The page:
Today the 9th Circuit Court of Appeals upheld a lower court decision that put the brakes on Juneau’s half-billion dollar dead-end road.
The road would have been built through one of the largest roadless areas in any national forest, come within a half mile of more than 90 bald eagle nests, and impacted the habitat of black bears, brown bears, marten, mountain goats, moose, wolves, and other animals.
“This is the right decision,” said Buck Lindekugel, Southeast Alaska Conservation Council Grassroots Attorney. “The Federal Highway Administration and the Forest Service failed to look at the most obvious alternative, which is to improve access to Juneau using existing ferries. Why should we build an expensive and unnecessary road—which will still require a ferry connection—when improved ferry schedules, fares and other service could meet community needs?”
The project, being pushed by the state, would extend an existing dead-end road out of Juneau an additional 51 miles, along a steep, avalanche-prone section of the Lynn Canal fjord. The road would end at a new ferry terminal near the Katzehin River 90 miles from Juneau. Here travelers would transfer to a ferry to Haines or Skagway. The price tag on this road has continually increased, last estimated by the Federal Highway Administration in 2009 to cost taxpayers more than $500 million.
The Court’s ruling makes it clear that improved ferry service between Juneau and Haines and Skagway must be considered, and that the reasons presented for not doing so were “arbitrary”.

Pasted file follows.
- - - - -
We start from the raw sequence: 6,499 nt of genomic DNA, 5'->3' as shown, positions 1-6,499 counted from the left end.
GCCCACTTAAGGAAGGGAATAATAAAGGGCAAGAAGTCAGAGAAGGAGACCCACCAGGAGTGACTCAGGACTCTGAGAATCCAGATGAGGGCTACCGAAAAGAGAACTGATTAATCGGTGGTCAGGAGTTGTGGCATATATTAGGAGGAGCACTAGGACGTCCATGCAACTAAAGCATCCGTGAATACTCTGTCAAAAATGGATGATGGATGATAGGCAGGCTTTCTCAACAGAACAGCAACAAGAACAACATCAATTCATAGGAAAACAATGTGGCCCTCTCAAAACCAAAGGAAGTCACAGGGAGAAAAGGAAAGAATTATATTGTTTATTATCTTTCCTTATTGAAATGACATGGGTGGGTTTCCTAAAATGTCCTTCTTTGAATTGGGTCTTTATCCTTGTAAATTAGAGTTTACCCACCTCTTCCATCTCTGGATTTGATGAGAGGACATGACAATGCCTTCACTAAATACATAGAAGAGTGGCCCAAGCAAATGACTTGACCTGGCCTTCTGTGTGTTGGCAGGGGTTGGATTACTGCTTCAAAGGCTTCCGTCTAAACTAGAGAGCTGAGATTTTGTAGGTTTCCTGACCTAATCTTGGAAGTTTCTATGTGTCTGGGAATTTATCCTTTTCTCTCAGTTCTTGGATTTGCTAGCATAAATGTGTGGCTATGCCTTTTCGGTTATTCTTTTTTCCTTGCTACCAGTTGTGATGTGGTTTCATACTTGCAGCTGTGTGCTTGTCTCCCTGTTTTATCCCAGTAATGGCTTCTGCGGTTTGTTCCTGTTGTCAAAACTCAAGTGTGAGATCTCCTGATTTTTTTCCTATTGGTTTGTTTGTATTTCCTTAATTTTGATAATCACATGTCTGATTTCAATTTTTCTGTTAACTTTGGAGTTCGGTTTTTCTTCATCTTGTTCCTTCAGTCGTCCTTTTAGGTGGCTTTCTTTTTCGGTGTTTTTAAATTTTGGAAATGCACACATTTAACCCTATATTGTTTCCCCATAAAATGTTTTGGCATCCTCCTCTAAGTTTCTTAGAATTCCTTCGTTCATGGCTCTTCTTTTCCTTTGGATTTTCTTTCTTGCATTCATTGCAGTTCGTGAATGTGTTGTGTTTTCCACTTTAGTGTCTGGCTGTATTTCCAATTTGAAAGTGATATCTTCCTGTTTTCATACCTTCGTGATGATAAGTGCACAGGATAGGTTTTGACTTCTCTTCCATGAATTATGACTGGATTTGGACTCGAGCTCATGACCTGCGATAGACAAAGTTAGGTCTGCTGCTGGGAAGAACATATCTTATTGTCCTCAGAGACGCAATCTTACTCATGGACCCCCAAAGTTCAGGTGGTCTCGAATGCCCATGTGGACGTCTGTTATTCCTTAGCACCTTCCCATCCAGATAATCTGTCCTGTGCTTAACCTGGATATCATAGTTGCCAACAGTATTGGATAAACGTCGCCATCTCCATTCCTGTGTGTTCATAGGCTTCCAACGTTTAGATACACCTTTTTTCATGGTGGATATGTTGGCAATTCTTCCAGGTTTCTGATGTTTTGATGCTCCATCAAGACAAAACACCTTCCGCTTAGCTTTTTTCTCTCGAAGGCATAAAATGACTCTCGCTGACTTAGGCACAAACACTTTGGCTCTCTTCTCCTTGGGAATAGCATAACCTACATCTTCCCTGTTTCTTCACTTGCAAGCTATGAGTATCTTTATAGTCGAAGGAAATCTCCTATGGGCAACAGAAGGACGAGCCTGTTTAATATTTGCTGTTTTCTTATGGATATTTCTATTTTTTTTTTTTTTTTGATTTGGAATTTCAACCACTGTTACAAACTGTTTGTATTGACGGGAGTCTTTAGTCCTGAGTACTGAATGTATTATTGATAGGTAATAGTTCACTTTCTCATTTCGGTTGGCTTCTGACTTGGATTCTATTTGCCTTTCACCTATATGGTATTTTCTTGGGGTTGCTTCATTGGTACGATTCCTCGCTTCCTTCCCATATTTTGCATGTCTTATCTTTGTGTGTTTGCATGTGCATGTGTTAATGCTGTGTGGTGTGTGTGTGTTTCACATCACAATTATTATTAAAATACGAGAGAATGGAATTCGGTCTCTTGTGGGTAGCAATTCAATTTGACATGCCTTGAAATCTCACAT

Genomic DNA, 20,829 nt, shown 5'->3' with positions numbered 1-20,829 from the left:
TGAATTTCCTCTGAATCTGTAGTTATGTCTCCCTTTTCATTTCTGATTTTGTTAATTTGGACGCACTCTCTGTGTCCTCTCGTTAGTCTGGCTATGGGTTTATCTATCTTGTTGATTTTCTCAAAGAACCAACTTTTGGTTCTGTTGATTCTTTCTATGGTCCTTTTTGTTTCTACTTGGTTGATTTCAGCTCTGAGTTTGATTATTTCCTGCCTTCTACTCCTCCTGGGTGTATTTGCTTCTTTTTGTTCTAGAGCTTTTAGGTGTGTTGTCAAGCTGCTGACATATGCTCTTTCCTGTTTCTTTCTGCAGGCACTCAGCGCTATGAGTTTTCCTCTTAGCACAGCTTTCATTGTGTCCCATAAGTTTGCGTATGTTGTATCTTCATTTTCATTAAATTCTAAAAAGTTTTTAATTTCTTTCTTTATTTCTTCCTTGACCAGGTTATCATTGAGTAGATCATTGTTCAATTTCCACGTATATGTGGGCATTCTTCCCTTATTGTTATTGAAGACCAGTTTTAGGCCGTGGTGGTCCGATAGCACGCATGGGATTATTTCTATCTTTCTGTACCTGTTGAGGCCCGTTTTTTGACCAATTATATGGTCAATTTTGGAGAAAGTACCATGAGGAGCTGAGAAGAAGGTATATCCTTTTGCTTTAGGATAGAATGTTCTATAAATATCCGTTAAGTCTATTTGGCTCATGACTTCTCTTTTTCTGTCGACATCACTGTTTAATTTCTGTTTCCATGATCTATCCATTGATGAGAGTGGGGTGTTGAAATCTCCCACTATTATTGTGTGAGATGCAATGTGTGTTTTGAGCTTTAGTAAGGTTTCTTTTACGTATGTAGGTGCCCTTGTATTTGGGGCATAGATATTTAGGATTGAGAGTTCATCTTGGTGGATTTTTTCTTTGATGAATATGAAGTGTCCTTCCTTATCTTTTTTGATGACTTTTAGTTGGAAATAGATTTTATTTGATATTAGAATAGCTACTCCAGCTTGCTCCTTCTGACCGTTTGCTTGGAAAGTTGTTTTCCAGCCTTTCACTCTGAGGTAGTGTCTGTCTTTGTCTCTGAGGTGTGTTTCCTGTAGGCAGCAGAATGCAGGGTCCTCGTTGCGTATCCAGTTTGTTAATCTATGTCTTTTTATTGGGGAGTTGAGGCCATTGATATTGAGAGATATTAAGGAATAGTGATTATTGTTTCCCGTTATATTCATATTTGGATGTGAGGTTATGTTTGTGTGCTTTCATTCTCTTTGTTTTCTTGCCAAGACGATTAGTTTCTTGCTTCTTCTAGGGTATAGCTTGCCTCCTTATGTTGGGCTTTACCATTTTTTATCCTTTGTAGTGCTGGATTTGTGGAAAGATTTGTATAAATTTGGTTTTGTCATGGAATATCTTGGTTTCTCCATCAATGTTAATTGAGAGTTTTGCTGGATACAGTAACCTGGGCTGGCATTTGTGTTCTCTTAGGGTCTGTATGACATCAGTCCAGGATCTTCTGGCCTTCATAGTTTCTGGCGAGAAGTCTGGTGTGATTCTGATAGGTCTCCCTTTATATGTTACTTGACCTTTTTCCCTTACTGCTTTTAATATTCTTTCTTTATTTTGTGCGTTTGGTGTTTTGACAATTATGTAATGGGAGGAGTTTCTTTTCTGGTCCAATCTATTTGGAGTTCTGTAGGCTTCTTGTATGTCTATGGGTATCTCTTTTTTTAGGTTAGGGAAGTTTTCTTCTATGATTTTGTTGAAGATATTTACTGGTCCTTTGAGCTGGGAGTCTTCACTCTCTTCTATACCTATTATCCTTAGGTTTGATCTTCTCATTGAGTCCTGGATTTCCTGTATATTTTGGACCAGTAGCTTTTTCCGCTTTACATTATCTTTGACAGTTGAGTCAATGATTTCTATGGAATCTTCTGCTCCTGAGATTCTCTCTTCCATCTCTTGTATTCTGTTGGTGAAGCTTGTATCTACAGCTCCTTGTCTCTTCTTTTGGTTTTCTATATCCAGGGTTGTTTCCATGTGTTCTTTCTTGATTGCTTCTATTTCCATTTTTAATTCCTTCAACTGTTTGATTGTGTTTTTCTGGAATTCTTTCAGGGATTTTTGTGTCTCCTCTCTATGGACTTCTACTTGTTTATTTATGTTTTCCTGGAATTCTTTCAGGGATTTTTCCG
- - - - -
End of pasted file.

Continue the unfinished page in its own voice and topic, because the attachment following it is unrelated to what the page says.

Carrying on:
“Ferries are a safe and flexible means of connecting people throughout Southeast, and they are part of the fabric of our community,” said Lindsey Ketchel, SEACC Executive Director. “With the court decision behind us, it is time to put our transportation dollars into the common sense projects that matter most for our communities, such as the ferry system.”
A recent report by the Alaska Transportation Priorities Project, Easy to Start, Impossible to Finish: Alaska Spends Millions on Roads and Bridges Without Financial Plans to Complete the Projects, outlines that in a time when Federal funds are declining, the State of Alaska is dedicating millions of dollars to projects, like the Juneau Access project, that it does not have the financial means to complete.
“This decision takes a questionable megaproject off the books and allows the governor to focus on more viable transportation projects, like Alaska class ferries and maintaining roads in the population centers of Alaska,” said Jan Wrentmore, a Skagway businesswoman and chair of the Skagway Marine Access Commission. “This is a positive step forward that will benefit communities throughout our region.”
“The decision reaffirms the State’s obligation to seriously consider for the first time the one alternative that could improve access and save hundreds of millions of taxpayer dollars: better ferry service in Lynn Canal with existing boats,” said Eric Jorgensen, an Earthjustice attorney in the case.
Earthjustice is representing the Southeast Alaska Conservation Council, Skagway Marine Access Commission, Lynn Canal Conservation, Alaska Public Interest Research Group, Juneau Group of the Sierra Club, and the Natural Resources Defense Council.